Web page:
My favorite Disney female characters tend not to make it into the Princess line – Mulan, Esmerelda (though I have issues with some of the liberties taken with “Hunchback of Notre Dame”), and Lilo and her sister Nanni.

  3. Posted December 23, 2010 at 2:08 am | Permalink

    I agree with previous commenters: I think Tiana’s limited success has more to do with the current market for movies (everyone now wants 3D, CGI, etc) than any comparisons with earlier princesses. Besides, it’s only the recent “Princess” line of Disney merchandise that has put the 50s princesses like Cinderella and Snow White in the same category as 90s princesses Ariel & Jasmine. I think if I had bones to pick with the princesses, it would be that merchandising rather than the stories themselves.

    I’d say Belle and Mulan are my faves. Yeah, you could call Stockholm Syndrome on Belle, I guess. But what I like about her relationship with the Beast is that you see it progressing. You see them falling for each other, little by little, as they get to know one another– unlike the unrealistic love at first sight/love at a distance than most of the stories have. Mulan & Shang have that slowly developing relationship too, and we don’t even see them “get together” i.e. kiss, get married, etc.

    When I think of how to approach the Disney Princesses as a feminist– especially when younger girls are concerned– I think of watching Pocahontas with my mom when I was a little girl. You know that scene near the beginning where Pocahontas dives off the rock into the pool, and comes out with her hair looking perfectly straight & combed without a hair out of place? Every time we watched that scene, my mom would shriek, “Real hair would never look like that! It’s unrealistic!” So I watched it ever after with a grain of salt. I feel like we can appreciate these stories as both flawed and worthwhile, as long as we don’t try and swallow them whole.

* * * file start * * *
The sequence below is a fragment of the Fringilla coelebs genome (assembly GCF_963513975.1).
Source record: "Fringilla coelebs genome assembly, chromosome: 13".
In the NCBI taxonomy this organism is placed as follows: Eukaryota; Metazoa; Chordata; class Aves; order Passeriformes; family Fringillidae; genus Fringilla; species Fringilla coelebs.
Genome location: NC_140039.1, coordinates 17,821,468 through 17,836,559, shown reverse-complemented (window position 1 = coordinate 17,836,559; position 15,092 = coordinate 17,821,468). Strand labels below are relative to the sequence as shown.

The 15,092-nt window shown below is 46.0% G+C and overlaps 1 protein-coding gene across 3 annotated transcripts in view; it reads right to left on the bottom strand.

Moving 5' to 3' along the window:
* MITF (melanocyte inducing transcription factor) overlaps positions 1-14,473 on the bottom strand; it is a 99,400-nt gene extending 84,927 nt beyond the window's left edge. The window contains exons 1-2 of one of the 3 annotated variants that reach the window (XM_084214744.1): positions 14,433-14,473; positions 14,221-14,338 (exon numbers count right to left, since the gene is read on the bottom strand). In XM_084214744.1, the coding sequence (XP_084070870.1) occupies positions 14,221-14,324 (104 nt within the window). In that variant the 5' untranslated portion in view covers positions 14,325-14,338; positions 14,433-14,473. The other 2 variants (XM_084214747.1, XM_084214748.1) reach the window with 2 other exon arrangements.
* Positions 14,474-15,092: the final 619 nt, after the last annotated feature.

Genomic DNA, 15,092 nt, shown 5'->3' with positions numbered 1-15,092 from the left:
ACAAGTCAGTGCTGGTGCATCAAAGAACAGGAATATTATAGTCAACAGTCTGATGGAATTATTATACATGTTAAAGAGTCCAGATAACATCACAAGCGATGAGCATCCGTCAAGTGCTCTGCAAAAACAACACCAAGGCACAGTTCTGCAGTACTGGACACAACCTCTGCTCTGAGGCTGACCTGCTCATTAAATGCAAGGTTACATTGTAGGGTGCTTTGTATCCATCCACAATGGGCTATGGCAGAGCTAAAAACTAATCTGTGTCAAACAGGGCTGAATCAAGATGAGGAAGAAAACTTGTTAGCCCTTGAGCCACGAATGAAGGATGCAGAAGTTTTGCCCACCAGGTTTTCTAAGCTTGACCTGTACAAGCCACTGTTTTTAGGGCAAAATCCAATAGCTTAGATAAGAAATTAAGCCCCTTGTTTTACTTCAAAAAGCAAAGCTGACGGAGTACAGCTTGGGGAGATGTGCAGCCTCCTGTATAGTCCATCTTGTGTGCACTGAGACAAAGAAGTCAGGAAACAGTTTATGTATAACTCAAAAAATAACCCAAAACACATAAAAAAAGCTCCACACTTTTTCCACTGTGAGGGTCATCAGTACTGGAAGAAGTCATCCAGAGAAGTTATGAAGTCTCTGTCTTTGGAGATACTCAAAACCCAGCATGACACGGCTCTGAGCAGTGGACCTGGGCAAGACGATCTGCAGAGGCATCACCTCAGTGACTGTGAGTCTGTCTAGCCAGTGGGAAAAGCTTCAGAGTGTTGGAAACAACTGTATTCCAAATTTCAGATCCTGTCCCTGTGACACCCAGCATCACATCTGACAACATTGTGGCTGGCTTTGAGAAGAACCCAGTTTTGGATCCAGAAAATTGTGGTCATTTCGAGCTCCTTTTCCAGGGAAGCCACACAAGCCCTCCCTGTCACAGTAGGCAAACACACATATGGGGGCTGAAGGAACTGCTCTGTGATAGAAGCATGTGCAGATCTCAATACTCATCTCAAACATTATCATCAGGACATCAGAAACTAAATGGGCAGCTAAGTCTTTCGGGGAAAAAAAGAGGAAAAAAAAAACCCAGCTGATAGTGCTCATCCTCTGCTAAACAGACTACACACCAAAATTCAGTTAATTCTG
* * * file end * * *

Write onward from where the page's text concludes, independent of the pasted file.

4. Posted December 23, 2010 at 9:37 am | Permalink

    Belle is absolutely my favourite of the princesses (though Mulan and Pochahontas are close behind). I think her love of books is the main reason, since I love reading as well. And while you may say Stockholm Syndrome, of all the princes the Beast has to EARN her love the most. The turning point for their relationship is when he shares one of his most treasured possessions with her–his library, which is something they have in common. Aside from Aladdin (which takes the unusual approach of focusing on the male lead), it’s the only Disney movie I’ve seen where the male has to do anything other that realize what a great girl she is.

    • Posted December 23, 2010 at 3:49 pm | Permalink

      And on a side note about Snow White, there’s a French film (Alice’s Odyssey) in which she left the prince and moved back in with the dwarves. As she puts it, “one for each day of the week.” She’s also, if I recall rightly, the most well-adjusted of the fairy-tale people they meet (although leaving the prince does mean that she’s no longer eternally young–she appears middle-aged in the film)